“Jim made such a fantastic contribution to the way the instrument could be conceived and played. He quietly opened a door in the late fifties and early sixties with his amazing innovations that have allowed players of my generation like myself, Bill Frisell, John Scofield, to go through.”
Hall knows he’s a critic’s favourite — “Sorry to hear that,” he jokes. He’s unassuming in person, a cordial gentleman who still practises for hours a day. At an age when many musicians contemplate retirement, Hall is stepping up his creative output. He signed on with Telarc in 1994, and has since produced six albums for the label, including 1997’s Textures, which won a prize from the Danish JazzPar Project. The same year, the New York Jazz Critics Circle awarded him best composer and arranger honours. He is so busy with recording and playing, in fact, that he has had to take a break from the New School in Greenwich Village, where he’d been teaching for many years.
Hall began his career with the Chico Hamilton Quintet, moving on to Jimmy Giuffre’s Three in the late 1950s, which led to his recording debut as a band leader in 1957. Sessions with Ben Webster, Bill Evans and Ella Fitzgerald followed, and then others with Paul Desmond, Lee Konitz, Sonny Rollins and Art Farmer.
The mid-1970s found Hall in the company of Canadians Terry Clarke and Don Thompson, a performing and recording arrangement that continued for a number of years under the name the Jim Hall Trio. The guitarist’s ties to Canada have always been strong, and in the late 1980s he even considered moving north from his long-time home in New York City, in disgust over the election of George Bush.
Hall is still disturbed by the U.S. government’s gutting of funding for high-school music education, a move made during the Reagan years. “I think the arts should be supported. I picture in a few thousand years archeologists are going to find these factories and tanks and guns and no culture. If you don’t have A-R-T in a society, what’s it about? You have nothing.”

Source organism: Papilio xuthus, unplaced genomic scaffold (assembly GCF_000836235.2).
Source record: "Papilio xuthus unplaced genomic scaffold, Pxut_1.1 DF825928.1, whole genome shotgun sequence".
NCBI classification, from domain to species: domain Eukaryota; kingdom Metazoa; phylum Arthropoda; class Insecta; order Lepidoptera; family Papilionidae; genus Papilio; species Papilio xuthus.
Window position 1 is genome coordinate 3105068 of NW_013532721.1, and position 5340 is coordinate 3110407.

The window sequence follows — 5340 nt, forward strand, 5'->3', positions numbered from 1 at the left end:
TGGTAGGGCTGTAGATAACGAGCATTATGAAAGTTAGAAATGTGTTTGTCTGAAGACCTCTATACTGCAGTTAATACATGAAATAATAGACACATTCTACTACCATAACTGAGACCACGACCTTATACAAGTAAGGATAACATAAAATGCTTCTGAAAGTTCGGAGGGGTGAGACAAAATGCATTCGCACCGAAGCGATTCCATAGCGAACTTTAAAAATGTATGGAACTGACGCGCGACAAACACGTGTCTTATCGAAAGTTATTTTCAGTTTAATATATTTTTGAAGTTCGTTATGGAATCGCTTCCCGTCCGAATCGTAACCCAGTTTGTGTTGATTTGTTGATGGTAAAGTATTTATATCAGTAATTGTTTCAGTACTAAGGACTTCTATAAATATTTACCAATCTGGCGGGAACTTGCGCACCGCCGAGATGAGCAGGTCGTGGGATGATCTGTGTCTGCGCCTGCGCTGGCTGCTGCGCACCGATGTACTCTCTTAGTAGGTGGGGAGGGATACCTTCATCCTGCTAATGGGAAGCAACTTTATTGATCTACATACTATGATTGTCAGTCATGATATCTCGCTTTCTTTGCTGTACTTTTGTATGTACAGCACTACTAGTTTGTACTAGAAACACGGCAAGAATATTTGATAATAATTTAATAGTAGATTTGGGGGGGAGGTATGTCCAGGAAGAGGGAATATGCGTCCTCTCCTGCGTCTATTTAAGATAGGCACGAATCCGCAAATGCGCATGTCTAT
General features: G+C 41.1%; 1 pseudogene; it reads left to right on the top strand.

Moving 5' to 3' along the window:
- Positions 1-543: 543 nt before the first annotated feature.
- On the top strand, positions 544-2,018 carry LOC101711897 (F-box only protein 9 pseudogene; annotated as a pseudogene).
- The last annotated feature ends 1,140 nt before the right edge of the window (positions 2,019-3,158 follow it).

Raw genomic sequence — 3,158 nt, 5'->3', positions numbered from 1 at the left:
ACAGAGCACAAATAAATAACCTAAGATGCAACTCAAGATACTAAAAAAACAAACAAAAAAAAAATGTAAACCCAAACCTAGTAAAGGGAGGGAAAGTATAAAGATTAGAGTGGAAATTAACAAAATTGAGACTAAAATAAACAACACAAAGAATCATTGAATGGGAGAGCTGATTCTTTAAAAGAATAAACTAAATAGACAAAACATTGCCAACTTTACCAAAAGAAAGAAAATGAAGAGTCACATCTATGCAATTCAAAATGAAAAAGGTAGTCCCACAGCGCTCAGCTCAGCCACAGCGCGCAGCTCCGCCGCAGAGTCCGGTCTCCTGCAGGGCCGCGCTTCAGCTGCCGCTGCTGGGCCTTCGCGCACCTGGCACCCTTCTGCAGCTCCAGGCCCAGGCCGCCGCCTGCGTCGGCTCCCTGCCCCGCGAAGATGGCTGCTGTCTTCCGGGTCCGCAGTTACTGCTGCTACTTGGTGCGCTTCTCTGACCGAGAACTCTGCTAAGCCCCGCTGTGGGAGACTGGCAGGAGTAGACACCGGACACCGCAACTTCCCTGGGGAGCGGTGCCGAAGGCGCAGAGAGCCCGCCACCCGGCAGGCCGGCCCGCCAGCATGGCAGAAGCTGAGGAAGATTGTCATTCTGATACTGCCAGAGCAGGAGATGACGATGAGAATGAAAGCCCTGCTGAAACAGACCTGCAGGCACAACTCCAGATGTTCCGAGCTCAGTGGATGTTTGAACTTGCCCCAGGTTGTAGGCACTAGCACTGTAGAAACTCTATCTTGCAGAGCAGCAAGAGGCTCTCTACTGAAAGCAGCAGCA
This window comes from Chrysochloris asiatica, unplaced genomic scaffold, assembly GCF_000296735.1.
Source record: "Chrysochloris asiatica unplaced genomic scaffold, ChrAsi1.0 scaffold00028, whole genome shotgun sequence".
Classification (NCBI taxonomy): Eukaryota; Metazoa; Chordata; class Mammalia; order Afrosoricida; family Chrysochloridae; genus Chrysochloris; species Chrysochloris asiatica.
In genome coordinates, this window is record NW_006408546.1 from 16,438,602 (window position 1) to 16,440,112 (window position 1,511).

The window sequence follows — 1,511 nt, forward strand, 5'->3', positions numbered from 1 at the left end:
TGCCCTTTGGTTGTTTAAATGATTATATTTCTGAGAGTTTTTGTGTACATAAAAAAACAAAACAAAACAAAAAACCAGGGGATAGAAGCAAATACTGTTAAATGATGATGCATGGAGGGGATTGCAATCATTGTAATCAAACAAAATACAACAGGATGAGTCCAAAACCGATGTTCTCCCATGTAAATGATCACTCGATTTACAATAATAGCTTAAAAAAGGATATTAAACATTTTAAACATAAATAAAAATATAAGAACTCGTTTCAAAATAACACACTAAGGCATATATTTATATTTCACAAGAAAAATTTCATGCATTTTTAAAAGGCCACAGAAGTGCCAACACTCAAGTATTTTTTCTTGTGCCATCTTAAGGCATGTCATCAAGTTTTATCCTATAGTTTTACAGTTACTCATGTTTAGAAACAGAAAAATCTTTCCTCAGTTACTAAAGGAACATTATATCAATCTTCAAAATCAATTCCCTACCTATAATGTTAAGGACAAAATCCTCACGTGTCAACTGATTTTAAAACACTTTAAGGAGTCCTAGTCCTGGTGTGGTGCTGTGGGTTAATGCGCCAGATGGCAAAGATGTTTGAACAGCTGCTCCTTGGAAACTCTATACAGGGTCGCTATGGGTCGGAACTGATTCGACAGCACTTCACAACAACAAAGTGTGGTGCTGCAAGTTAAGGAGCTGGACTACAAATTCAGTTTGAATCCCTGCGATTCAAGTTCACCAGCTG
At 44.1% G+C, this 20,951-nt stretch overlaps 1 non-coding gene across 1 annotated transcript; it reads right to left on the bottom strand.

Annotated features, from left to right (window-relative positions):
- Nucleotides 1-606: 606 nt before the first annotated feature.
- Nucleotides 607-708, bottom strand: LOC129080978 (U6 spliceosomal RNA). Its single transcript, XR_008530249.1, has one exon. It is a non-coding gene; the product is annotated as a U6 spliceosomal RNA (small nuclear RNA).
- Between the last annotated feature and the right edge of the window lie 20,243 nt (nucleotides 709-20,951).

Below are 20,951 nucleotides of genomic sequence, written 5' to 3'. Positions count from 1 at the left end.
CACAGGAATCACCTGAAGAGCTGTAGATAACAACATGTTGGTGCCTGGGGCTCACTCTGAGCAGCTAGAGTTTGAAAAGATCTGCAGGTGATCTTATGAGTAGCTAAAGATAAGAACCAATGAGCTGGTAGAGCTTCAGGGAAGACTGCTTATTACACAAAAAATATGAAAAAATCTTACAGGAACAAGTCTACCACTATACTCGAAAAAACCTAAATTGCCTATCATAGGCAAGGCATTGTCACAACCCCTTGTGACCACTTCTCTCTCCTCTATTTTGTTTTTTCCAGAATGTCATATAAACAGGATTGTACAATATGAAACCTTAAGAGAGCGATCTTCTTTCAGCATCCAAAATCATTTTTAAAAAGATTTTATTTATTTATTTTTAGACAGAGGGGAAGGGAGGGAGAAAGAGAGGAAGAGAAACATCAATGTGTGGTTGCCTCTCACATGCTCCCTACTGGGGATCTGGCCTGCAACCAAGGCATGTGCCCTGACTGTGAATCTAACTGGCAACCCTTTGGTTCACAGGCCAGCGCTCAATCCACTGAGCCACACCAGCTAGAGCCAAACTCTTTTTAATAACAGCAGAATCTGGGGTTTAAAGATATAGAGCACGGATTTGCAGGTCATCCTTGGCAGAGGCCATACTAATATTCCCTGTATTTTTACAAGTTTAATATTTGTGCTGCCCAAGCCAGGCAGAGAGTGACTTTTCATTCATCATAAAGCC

And the American jazz scene is undergoing rapid change. Even 10 years ago, Metheny notes, it would have been possible for him to put together a 200-date tour in the U.S., but now he considers that impossible, though he could easily do two months of gigs in Italy, and Japan always provides enormous support for American musicians. (Metheny is touring with his Pat Metheny Trio this summer, including six dates from Victoria to Winnipeg in the last week of June. No concert plans for the Hall-Metheny duo have been announced.)
“We lost a lot of our public when jazz stopped being dance music. We played for dancers, then rock sort of took the dancers away, and it became an art form,” reflects Hall. “That’s too bad, but I’m very lucky because I’m still able to make a living.” He couldn’t talk much longer, though, because a one-month British tour was fast approaching. He had to get home and practise.